DEAC and DLC: Delivering sustainable cloud services to the Baltics and beyond

BrandPost By Ken Phillips
Oct 23, 20235 mins
Cloud ManagementGreen IT

European Data Center Operator – Digitalas Ekonomikas Attistibas Centrs – (DEAC) and Data Logistics Center (DLC) are on a shared mission to empower enterprises in the Baltics with the most sustainable cloud solutions and services available.

Credit: Gearstd/istock

Andris Gailitis, the CEO of European Data Center Operator DEAC and Data Logistics Center (DLC), is quick to point out that the companies’ commitment to sustainability is heartfelt and genuine. Part of Baltic Rezo, both companies provide enterprises in the Baltics, Northern Europe, and beyond with high-performance data centers and a robust suite of cloud computing and IT solutions.

We recently connected with A. Gailitis to learn more about both companies’ efforts to reduce their carbon footprints, their use of renewable sources of energy, and innovative steps being taken to reduce power requirements. We also took the opportunity to see where he sees opportunities for cloud services and solutions providers to make a difference.

“It is important to know that at DEAC and DLC, our commitment to sustainability extends beyond profits and growth,” says Gailitis. “We support the EU directives on the reduction of CO2, and we understand the inherent interconnectedness between business and the planet. And among our employees, there is a general and personal understanding that with every eco-conscious decision we make, we inch closer to a future where ‘industry’ and ‘sustainability’ coexist in harmony.”

Gailitis, who joined DEAC as CTO when the company was founded in 1999, is excited about not only the efforts to decrease carbon emissions already underway, but future endeavors, among them the construction of DEAC’s newest data center, a state-of-the-art facility in Riga, Latvia, where it will augment the operation of DEAC’s existing facility.

“We already source all of our electricity from wind farms in Northern Europe and use Neste MY diesel, which consists of hydrotreated vegetable oil made from renewable materials, in our generators,” adds Gailitis. “But at the end of the day, it’s not just about using renewable sources of energy, it’s also about using all energy in a more efficient manner.”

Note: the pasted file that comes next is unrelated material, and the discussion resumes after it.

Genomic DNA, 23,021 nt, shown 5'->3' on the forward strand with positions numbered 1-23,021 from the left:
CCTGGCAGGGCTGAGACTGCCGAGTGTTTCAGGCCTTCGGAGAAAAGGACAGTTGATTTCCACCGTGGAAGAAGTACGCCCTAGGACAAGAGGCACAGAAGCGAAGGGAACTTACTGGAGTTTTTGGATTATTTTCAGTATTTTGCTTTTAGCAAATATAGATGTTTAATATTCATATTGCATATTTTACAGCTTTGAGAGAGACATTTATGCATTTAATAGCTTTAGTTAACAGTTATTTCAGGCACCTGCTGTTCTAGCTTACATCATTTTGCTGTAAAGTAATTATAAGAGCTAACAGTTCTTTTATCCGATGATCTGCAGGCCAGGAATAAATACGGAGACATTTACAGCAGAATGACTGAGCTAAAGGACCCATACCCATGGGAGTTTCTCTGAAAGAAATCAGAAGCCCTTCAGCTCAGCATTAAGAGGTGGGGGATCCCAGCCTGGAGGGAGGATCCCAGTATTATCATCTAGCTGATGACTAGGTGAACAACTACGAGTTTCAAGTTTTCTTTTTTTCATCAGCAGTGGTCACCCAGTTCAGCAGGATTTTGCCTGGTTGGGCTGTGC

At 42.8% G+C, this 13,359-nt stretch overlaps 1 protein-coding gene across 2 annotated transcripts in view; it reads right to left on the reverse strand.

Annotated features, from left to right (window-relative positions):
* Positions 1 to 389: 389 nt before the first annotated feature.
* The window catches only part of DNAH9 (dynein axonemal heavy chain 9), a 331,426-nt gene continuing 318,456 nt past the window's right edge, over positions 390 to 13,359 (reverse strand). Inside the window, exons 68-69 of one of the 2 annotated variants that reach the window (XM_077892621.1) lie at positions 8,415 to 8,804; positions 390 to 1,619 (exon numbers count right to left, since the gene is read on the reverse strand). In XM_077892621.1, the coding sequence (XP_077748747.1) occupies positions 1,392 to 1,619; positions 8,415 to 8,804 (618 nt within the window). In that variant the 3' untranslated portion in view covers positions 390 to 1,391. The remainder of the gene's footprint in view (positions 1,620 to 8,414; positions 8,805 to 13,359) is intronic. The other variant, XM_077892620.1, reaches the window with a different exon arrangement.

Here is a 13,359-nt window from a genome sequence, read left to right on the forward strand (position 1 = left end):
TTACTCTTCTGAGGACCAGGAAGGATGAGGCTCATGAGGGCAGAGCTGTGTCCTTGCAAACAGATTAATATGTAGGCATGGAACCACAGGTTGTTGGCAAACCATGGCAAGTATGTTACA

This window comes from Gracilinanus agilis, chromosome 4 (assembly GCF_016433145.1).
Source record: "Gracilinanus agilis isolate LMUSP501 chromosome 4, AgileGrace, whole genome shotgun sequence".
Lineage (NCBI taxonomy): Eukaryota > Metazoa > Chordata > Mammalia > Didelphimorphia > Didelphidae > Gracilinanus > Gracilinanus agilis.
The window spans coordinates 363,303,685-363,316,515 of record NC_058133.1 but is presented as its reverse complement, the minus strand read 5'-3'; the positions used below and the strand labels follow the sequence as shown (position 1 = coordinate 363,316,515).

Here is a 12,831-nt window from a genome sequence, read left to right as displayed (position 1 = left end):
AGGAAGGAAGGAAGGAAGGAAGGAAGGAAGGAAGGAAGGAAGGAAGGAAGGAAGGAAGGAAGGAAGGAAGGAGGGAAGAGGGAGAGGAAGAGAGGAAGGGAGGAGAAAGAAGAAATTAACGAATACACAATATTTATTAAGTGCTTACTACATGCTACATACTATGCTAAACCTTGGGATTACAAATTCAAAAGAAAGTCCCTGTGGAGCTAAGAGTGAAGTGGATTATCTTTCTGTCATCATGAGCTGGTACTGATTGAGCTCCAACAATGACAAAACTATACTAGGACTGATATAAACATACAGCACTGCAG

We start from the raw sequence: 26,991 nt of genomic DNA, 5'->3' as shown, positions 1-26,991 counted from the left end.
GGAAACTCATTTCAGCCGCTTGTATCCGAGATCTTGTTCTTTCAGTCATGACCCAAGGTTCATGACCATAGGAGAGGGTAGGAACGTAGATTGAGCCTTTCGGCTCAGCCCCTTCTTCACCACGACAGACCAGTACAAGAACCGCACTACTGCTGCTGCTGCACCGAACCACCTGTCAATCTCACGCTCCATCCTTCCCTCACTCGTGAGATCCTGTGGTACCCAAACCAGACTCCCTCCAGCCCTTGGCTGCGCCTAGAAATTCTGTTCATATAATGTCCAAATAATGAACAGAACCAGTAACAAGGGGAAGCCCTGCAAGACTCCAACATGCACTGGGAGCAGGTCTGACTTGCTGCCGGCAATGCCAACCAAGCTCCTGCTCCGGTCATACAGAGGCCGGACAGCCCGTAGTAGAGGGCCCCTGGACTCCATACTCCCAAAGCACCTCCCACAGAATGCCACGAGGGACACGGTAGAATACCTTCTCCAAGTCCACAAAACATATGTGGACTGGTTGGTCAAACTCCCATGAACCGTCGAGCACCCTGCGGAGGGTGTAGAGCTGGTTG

He points to the company’s already operating data center in Riga, and its counterpart, aptly named “Data Inn” located in Vilnius, Lithuania as examples. Both facilities use a three-stage cooling system and take full advantage of the outdoor air that provides free cooling for much of the year. The facility in Riga also uses Vertiv Liebert HPC chillers that draw in outside air and transfer it to data center floor mounts with highly efficient fans and pumps.

At Data Inn, cooling is provided by a Munters Oasis Indirect Evaporative Cooling system that uses ambient air coupled with an adiabatic cooling system. It reduces energy consumption by more than 80%.

“Cooling is of course an important consideration given the amount of heat data centers produce and the need to manage it, and it’s important to constantly strive for improvement,” he says. “Our new data center in Riga, currently under construction, will use an even more innovative approach called a cool wall system that delivers more space in the server room and does not require recirculating coolers.”

Not surprisingly, the facilities in use in Riga and Vilnius, are already impressive in the energy savings they make possible, with each boasting a Power Usage Effectiveness of 1.3 and 1.4 respectively. But Gailitis stresses that the full environmental impact of each data center can only be fully appreciated when looking at the services and the solutions they make possible.

“Before the cloud, companies used servers on-premises, which is not the most effective, secure, or efficient way to operate,” he says. “In contrast, cloud technologies provide organizations with a versatile and scalable platform for collecting, processing, analyzing, and acting on data related to carbon emissions, while simultaneously enabling remote work and other transformative changes that radically reduce the use of fossil fuels and empower organizations to work smarter and more effectively. Not only can organizations exceed their Science-Based Targets by leveraging the power of these technologies, but they can collectively contribute to a more sustainable future.”

He stresses that it’s a win-win for all involved.

“Our employees here at DEAC and DLC expect and create a culture of responsibility and awareness,” he says “At the same time, our valued, long-term partners – including stalwarts and leaders like VMware for over a decade – demand sustainability, as do our customers. Having a clear long-term vision for achieving zero carbon emissions sets us apart, and having a comprehensive roadmap that outlines strategies, targets, and milestones demonstrates that we are committed and taking action – all of which builds trust among those we serve and work with.”

Learn more about DEAC and DLC and their partnership with VMware here and here.